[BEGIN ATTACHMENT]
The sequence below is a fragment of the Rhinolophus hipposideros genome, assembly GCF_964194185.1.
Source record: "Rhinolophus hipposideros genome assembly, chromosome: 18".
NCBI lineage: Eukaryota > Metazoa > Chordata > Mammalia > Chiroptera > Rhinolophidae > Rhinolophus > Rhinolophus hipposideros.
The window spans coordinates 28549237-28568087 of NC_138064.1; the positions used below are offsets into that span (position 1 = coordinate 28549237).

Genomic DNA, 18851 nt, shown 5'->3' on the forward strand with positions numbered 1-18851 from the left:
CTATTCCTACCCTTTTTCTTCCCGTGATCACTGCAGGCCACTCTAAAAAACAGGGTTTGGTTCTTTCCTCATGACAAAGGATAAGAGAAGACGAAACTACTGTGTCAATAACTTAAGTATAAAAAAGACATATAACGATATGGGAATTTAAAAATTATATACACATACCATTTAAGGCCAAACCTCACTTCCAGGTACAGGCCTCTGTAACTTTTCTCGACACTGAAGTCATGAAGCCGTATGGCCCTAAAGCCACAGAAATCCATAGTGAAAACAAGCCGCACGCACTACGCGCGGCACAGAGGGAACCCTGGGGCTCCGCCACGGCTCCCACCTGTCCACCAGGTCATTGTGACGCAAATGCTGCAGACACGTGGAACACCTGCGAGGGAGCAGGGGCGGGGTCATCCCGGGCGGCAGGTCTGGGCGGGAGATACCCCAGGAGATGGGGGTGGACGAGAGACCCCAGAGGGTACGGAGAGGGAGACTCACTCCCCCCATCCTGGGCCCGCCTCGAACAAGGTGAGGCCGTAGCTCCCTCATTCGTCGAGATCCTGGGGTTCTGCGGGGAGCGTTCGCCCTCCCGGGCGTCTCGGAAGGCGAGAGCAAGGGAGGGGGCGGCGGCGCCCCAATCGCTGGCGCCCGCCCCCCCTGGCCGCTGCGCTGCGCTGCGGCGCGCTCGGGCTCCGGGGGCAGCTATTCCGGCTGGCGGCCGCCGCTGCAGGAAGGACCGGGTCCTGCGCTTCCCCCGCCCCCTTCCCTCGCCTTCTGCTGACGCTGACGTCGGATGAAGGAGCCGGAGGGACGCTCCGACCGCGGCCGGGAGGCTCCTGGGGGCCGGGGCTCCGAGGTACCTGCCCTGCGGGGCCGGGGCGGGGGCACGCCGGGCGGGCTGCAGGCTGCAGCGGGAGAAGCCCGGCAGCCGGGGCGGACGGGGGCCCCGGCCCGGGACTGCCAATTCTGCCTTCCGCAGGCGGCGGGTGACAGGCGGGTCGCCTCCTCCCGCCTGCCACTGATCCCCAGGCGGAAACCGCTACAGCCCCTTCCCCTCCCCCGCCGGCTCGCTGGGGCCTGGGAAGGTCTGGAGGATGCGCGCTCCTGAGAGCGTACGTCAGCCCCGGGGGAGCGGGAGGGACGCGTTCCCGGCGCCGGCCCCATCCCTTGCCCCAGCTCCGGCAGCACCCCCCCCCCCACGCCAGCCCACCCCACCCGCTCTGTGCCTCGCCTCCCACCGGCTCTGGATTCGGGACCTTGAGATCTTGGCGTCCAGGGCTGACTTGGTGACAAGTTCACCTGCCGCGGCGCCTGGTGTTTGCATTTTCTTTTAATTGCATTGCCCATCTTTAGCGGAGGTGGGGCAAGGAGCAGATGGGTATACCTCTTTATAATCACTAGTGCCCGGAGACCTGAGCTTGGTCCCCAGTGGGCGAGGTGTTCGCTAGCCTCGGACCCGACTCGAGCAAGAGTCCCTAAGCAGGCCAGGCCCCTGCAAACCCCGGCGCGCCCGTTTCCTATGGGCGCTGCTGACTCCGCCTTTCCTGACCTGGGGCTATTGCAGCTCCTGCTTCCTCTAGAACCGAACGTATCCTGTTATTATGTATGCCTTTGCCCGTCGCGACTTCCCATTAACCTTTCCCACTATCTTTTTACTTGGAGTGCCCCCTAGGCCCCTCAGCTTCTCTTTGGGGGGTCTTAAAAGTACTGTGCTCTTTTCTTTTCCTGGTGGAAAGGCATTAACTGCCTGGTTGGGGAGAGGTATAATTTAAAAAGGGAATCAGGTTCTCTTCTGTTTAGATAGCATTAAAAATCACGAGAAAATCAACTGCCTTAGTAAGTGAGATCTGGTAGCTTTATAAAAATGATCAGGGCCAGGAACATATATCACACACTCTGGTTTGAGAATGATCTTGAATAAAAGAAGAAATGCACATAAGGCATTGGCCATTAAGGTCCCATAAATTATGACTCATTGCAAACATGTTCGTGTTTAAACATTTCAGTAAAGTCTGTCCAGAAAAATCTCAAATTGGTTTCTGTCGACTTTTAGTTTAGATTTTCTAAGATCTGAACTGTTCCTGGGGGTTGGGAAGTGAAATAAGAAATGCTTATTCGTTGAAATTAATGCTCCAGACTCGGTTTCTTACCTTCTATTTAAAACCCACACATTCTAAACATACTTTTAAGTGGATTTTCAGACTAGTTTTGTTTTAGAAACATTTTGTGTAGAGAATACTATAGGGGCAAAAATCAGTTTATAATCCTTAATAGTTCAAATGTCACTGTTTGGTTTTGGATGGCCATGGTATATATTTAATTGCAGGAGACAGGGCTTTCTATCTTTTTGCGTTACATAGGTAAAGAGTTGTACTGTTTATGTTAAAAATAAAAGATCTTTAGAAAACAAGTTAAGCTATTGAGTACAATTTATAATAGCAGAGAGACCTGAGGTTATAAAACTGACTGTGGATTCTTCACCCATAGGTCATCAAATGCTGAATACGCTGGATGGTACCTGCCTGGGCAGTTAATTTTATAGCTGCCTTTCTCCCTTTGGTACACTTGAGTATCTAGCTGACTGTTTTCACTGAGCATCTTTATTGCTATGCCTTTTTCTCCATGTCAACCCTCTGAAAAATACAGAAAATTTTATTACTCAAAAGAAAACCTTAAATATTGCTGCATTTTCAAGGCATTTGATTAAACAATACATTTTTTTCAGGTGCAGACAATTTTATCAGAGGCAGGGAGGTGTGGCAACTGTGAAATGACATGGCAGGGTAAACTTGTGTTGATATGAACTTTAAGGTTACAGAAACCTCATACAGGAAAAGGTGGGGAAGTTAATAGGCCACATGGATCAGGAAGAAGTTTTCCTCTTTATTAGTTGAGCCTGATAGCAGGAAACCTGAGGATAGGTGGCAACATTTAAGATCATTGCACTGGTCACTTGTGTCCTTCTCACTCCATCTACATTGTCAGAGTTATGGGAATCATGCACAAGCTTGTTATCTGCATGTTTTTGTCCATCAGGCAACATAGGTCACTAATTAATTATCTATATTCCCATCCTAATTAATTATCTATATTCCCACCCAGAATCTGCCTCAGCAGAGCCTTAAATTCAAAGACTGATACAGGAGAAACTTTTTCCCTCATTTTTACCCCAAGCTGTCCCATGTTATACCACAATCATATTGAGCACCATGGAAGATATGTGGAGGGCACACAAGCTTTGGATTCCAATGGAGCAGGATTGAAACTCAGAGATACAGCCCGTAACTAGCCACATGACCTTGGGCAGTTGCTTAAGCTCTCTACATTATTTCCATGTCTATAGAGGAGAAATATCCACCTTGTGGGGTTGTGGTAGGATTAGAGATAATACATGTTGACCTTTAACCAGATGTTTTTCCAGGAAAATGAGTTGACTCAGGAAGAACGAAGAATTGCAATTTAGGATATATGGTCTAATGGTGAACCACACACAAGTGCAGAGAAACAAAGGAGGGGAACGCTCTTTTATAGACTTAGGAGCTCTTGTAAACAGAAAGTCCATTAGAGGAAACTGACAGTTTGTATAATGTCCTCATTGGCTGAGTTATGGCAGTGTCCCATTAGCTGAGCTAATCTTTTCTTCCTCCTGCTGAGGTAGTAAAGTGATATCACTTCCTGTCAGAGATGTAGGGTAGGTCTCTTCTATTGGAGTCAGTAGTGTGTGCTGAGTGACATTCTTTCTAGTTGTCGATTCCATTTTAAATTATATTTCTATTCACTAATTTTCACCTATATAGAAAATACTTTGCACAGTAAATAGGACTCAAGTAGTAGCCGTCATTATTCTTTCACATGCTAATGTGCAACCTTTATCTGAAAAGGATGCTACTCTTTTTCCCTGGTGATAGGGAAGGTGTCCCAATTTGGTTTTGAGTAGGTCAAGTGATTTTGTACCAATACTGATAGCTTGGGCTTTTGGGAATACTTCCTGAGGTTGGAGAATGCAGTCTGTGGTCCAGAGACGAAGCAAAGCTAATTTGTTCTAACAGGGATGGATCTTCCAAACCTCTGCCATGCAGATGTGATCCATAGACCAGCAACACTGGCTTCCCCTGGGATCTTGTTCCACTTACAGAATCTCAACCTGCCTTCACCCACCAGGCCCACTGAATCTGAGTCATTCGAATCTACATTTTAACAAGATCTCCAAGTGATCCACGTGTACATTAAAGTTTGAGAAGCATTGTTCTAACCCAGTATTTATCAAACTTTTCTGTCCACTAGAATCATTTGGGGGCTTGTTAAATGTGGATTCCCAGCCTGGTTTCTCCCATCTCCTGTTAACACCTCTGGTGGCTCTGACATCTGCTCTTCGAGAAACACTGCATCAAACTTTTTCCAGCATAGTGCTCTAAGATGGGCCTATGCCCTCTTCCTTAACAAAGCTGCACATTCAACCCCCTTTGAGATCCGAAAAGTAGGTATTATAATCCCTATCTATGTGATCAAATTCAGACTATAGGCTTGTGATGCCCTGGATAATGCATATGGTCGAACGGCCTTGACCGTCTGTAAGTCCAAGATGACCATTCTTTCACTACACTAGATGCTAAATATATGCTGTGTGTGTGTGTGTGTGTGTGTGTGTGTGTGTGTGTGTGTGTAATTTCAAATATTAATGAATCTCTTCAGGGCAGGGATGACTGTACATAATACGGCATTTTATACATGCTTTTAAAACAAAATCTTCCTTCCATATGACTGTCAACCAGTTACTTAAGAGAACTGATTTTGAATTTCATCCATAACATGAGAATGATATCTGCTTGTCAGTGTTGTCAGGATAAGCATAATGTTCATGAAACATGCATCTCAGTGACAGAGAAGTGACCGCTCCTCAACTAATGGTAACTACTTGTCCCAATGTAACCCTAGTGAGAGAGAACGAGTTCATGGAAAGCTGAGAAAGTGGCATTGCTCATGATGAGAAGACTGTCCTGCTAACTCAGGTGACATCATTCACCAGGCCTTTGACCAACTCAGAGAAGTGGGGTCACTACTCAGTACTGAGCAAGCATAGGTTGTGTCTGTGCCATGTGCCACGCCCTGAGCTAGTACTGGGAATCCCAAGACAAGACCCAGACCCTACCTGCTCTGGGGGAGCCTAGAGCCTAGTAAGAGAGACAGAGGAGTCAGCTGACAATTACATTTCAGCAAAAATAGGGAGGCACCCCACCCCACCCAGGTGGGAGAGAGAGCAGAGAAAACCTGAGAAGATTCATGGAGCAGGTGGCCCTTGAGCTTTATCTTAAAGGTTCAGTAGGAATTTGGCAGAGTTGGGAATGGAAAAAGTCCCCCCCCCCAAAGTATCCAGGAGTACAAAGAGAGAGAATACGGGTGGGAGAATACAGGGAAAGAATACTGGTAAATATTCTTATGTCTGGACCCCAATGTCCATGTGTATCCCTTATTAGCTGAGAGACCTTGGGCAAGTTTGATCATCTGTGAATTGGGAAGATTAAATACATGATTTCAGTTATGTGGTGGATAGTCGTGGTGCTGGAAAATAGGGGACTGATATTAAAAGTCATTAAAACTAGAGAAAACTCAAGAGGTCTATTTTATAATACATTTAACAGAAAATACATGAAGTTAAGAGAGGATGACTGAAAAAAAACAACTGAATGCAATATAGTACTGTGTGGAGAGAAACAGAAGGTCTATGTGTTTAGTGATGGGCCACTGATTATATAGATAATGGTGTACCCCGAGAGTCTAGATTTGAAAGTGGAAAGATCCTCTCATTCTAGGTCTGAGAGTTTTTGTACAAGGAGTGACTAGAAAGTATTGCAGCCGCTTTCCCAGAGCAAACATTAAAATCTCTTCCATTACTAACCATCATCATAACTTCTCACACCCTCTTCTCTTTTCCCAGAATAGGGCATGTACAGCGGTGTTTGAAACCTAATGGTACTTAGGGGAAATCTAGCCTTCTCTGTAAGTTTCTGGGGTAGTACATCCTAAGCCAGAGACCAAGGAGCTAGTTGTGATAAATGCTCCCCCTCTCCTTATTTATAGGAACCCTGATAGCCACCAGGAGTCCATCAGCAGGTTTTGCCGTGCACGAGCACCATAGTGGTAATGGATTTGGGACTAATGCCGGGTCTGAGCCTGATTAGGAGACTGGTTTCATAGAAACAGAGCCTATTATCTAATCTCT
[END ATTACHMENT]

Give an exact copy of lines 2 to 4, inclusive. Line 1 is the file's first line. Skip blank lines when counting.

Source record: "Rhinolophus hipposideros genome assembly, chromosome: 18".
NCBI lineage: Eukaryota > Metazoa > Chordata > Mammalia > Chiroptera > Rhinolophidae > Rhinolophus > Rhinolophus hipposideros.
The window spans coordinates 28549237-28568087 of NC_138064.1; the positions used below are offsets into that span (position 1 = coordinate 28549237).